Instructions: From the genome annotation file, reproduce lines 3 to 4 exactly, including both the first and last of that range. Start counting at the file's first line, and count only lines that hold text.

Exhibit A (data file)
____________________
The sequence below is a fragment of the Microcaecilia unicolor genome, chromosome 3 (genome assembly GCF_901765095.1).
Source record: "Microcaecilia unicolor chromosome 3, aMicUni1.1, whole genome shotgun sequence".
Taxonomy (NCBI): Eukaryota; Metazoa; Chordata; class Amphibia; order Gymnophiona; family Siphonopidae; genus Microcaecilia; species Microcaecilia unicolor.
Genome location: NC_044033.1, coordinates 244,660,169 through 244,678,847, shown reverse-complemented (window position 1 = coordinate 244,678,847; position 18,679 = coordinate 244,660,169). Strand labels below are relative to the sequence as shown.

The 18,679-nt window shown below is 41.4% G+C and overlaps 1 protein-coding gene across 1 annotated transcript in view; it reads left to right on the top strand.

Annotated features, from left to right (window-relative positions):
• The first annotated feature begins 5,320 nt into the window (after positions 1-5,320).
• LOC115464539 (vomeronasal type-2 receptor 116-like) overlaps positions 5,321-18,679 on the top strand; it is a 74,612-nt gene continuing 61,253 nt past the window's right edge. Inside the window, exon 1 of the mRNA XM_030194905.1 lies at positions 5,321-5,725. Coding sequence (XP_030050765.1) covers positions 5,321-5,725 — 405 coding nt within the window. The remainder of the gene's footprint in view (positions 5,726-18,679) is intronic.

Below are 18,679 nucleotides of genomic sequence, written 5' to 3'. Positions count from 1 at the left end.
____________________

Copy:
Taxonomy (NCBI): Eukaryota; Metazoa; Chordata; class Amphibia; order Gymnophiona; family Siphonopidae; genus Microcaecilia; species Microcaecilia unicolor.
Genome location: NC_044033.1, coordinates 244,660,169 through 244,678,847, shown reverse-complemented (window position 1 = coordinate 244,678,847; position 18,679 = coordinate 244,660,169). Strand labels below are relative to the sequence as shown.